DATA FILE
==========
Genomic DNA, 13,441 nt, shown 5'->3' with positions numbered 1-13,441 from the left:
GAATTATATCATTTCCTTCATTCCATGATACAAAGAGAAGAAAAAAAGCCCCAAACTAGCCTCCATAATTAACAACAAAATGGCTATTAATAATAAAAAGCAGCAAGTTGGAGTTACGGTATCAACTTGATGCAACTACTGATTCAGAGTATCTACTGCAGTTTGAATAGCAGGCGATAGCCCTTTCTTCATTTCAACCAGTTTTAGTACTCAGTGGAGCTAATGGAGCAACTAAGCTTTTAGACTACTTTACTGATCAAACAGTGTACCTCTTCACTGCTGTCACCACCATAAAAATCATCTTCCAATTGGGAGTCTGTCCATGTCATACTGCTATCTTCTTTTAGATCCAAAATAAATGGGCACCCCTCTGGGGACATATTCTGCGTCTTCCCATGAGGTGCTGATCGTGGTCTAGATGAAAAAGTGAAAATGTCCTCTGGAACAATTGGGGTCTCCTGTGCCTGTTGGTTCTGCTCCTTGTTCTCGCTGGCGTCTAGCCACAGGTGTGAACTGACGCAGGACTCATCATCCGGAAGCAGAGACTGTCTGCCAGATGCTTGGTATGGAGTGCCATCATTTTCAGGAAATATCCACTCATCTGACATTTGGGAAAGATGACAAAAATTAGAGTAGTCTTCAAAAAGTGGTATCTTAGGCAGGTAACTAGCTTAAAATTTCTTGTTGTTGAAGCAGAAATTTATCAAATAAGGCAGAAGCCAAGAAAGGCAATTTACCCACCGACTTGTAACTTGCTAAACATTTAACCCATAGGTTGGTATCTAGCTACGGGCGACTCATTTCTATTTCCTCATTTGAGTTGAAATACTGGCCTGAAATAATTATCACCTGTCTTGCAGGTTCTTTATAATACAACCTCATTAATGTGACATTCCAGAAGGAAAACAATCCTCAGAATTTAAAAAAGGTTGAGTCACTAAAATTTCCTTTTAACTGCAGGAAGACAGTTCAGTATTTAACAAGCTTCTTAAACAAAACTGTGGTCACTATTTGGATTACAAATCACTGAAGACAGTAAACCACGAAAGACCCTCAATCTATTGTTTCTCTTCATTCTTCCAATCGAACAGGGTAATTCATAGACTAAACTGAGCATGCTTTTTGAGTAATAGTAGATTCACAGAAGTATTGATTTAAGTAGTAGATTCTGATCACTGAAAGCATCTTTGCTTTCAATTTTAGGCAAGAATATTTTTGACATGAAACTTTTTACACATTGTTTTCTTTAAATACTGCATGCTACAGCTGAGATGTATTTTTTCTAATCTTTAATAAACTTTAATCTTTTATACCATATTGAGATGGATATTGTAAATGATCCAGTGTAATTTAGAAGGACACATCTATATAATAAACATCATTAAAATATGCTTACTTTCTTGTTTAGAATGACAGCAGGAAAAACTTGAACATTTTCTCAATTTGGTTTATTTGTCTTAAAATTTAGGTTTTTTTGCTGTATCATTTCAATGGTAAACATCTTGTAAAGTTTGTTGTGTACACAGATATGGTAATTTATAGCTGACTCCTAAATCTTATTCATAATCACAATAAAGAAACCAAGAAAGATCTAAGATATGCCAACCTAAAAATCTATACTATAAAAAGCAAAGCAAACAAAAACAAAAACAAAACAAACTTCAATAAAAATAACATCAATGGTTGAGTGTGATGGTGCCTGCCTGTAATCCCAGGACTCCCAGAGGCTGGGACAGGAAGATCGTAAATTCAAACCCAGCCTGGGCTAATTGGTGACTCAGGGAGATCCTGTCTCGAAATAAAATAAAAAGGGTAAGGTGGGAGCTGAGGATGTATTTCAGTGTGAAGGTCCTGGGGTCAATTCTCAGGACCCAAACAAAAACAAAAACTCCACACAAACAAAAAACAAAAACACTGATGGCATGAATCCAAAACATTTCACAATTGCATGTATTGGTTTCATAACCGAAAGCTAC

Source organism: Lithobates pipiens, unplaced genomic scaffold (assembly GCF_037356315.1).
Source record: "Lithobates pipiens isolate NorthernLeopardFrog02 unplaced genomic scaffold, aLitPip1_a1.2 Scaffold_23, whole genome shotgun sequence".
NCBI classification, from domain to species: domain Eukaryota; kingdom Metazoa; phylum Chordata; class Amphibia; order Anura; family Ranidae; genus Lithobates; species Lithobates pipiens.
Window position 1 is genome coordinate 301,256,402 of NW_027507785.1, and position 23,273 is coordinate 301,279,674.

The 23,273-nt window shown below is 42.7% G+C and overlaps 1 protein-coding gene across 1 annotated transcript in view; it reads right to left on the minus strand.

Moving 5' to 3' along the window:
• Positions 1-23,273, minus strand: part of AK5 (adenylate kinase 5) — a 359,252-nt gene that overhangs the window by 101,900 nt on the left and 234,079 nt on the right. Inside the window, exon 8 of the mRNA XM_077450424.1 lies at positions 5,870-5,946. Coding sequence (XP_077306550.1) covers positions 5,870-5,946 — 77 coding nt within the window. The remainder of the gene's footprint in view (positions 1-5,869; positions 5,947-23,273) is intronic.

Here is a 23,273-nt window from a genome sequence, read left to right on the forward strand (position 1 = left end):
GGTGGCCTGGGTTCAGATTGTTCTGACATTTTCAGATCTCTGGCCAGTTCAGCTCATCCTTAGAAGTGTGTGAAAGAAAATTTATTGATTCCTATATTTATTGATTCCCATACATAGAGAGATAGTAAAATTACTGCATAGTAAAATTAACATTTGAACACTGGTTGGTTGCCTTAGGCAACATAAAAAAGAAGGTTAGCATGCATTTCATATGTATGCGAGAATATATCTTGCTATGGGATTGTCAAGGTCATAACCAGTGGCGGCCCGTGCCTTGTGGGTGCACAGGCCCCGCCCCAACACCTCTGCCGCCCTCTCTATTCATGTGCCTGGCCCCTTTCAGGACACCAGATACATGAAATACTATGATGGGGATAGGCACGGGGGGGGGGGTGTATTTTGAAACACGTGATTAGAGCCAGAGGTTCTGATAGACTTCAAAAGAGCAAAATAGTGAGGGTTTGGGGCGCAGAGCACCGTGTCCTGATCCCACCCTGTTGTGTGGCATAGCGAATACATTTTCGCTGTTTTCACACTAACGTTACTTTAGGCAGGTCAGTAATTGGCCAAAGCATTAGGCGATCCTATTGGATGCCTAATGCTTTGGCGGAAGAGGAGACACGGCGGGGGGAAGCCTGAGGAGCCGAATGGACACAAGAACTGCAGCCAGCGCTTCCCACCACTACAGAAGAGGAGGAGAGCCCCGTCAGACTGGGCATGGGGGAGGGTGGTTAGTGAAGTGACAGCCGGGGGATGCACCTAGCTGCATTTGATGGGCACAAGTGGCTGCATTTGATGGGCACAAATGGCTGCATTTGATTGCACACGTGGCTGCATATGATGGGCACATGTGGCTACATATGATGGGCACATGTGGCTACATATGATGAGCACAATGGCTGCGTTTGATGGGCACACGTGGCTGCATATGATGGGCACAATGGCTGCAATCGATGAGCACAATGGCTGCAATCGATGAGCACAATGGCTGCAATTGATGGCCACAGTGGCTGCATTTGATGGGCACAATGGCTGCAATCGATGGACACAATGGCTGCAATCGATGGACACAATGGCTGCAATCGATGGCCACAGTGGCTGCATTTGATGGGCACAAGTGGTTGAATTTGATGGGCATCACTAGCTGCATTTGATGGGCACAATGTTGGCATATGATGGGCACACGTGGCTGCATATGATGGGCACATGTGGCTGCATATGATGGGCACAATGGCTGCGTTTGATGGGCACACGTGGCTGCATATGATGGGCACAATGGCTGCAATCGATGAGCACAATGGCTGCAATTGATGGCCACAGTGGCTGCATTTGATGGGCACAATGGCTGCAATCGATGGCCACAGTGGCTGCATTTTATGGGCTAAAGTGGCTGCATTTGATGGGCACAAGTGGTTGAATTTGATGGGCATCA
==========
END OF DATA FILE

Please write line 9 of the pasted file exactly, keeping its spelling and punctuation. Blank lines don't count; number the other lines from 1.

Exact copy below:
• Positions 1-23,273, minus strand: part of AK5 (adenylate kinase 5) — a 359,252-nt gene that overhangs the window by 101,900 nt on the left and 234,079 nt on the right. Inside the window, exon 8 of the mRNA XM_077450424.1 lies at positions 5,870-5,946. Coding sequence (XP_077306550.1) covers positions 5,870-5,946 — 77 coding nt within the window. The remainder of the gene's footprint in view (positions 1-5,869; positions 5,947-23,273) is intronic.